Before the diplomatic shift by the North’s Supreme Leader Kim, President Trump claimed a victory by convincing China to back UN Resolution 1718 and 2375. This was an unprecedented move by China against its US$ 8 billion trading partner, North Korea.

The historic support of sanctions by China highlights recent strains in the China-North Korean relationship. However, China’s conflicted policy may have reached a turning point as the rebel leader tested nuclear weapons close to the Chinese boarder, sparking tensions and causing riots in the country.

Threat of conflict on the Korean Peninsula and uncertainty of the American role in the region has caused East Asian countries to quietly build-up their own capabilities. Many South Korean citizens support a homegrown nuclear weapons program and want the capability to provide their own security. Japan is working towards a larger alliance with India, Australia and is challenging the limits on its military capabilities imposed by Article 9 of its constitution.

The goal of talks with North Korea has always been the complete dismantling of its Nuclear Program. The U.S. has made it clear in the past, disarmament is required for future talks. However, in a 2017 meeting with Steve Bannon, he hinted the US “might consider a deal in which China got North Korea to freeze its nuclear buildup with verifiable inspections and the United States removed its troops from the peninsula”.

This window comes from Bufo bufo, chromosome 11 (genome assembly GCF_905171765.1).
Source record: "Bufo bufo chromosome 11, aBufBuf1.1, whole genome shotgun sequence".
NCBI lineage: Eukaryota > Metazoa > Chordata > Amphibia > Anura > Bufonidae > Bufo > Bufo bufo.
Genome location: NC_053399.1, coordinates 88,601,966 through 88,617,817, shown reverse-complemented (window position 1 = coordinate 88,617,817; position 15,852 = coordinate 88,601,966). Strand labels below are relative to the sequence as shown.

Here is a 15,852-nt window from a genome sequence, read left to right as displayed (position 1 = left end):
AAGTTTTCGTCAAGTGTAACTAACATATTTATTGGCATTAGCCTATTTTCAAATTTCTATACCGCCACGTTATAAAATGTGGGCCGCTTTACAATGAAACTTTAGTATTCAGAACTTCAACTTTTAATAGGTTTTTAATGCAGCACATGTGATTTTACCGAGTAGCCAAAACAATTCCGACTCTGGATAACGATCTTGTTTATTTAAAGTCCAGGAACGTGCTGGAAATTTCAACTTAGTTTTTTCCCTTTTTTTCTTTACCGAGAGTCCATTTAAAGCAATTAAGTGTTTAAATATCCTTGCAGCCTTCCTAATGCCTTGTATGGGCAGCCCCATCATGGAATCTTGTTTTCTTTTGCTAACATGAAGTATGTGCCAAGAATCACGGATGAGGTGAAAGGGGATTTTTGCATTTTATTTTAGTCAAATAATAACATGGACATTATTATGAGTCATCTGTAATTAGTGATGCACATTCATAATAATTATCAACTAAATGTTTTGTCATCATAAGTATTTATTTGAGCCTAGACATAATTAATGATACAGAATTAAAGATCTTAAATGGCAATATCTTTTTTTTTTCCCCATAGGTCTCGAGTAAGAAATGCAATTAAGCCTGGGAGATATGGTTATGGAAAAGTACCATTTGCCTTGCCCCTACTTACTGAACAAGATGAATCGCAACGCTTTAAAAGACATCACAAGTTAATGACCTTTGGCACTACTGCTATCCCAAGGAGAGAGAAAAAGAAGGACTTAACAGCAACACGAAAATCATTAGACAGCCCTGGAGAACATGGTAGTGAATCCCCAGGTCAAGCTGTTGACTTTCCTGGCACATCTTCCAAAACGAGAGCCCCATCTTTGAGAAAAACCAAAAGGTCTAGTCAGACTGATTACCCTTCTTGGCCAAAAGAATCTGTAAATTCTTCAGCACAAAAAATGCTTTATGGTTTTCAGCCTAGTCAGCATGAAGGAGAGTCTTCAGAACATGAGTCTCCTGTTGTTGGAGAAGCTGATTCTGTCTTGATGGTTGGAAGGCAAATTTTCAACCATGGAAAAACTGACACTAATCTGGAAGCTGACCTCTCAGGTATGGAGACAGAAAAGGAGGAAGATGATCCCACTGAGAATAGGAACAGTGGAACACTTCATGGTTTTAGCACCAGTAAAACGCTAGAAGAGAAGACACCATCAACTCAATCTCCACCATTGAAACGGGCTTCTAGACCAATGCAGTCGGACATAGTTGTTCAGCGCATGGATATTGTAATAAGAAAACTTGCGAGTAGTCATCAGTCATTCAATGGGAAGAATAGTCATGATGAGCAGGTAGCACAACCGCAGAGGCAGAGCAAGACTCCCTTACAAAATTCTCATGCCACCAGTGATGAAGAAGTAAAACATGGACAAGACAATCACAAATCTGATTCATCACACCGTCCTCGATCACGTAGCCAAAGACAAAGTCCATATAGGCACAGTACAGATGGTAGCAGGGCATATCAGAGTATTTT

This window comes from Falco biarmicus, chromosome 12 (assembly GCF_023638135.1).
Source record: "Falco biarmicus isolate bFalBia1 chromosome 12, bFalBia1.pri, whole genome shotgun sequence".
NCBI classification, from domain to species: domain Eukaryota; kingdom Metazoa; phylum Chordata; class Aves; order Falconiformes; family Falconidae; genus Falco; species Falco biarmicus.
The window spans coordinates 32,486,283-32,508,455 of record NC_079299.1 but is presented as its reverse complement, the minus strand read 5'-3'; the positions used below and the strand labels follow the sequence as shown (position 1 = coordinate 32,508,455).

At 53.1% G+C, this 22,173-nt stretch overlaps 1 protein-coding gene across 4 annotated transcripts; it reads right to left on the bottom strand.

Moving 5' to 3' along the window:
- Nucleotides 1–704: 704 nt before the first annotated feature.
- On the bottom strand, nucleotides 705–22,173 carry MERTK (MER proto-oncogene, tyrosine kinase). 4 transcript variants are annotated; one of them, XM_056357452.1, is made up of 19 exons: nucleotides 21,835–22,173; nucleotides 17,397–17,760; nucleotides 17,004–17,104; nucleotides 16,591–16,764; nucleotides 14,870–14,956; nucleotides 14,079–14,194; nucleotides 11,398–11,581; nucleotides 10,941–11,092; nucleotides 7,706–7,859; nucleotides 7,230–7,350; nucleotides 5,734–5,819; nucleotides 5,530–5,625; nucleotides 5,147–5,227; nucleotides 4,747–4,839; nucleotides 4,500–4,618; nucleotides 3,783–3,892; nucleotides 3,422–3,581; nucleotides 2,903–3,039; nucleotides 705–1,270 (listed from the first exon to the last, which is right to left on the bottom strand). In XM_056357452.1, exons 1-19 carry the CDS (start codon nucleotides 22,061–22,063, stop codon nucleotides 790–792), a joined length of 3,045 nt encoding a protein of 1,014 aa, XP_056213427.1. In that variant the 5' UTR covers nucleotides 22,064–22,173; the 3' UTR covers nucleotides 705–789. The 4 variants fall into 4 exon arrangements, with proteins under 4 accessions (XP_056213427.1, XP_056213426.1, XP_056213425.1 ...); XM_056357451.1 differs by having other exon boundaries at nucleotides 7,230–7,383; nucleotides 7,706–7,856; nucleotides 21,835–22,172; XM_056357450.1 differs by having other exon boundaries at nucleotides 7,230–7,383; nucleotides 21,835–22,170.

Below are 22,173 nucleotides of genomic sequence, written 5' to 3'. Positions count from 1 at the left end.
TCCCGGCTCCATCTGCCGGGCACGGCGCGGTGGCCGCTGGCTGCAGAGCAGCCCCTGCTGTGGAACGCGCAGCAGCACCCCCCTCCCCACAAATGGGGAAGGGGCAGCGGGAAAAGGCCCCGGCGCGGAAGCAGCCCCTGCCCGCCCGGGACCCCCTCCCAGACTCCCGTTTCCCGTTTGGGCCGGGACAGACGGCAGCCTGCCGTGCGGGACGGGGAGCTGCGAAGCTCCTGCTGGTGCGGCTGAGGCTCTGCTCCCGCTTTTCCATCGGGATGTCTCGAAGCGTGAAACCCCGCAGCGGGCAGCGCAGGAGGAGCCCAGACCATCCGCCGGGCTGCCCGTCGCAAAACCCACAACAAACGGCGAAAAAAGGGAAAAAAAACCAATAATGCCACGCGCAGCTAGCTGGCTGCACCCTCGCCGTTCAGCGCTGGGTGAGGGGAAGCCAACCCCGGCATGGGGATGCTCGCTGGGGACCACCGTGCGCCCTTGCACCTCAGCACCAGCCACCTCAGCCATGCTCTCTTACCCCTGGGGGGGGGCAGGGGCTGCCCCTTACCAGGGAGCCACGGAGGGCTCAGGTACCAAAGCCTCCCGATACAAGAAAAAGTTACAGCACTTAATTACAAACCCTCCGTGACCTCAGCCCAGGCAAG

Accepting a nuclearized rogue state to the short list of nuclear powers is not an option. Even if North Korea didn’t launch a devastating nuclear strike, it has already proliferated its nuclear program beyond its borders. According to the CIA, the North Korean Regime secretly worked with Syria and Iran to exchange nuclear technology. Israel reacted to the building of a nuclear weapons plant in Syria by destroying its reactor in 2007. If Kim decided to work with terrorists, the results would be catastrophic.

 

Please note that the views expressed are those of the author and do not necessarily represent or reflect the views of Munich European Forum e.V.

 

Sources:

Council on Foreign Relations. 2018. “The China–North Korea Relationship”. https://www.theatlantic.com/international/archive/2018/03/north-korea-south-korea/555245/

North Korea and China: A friendship in decline?

By Marian Fritz, Member of the Board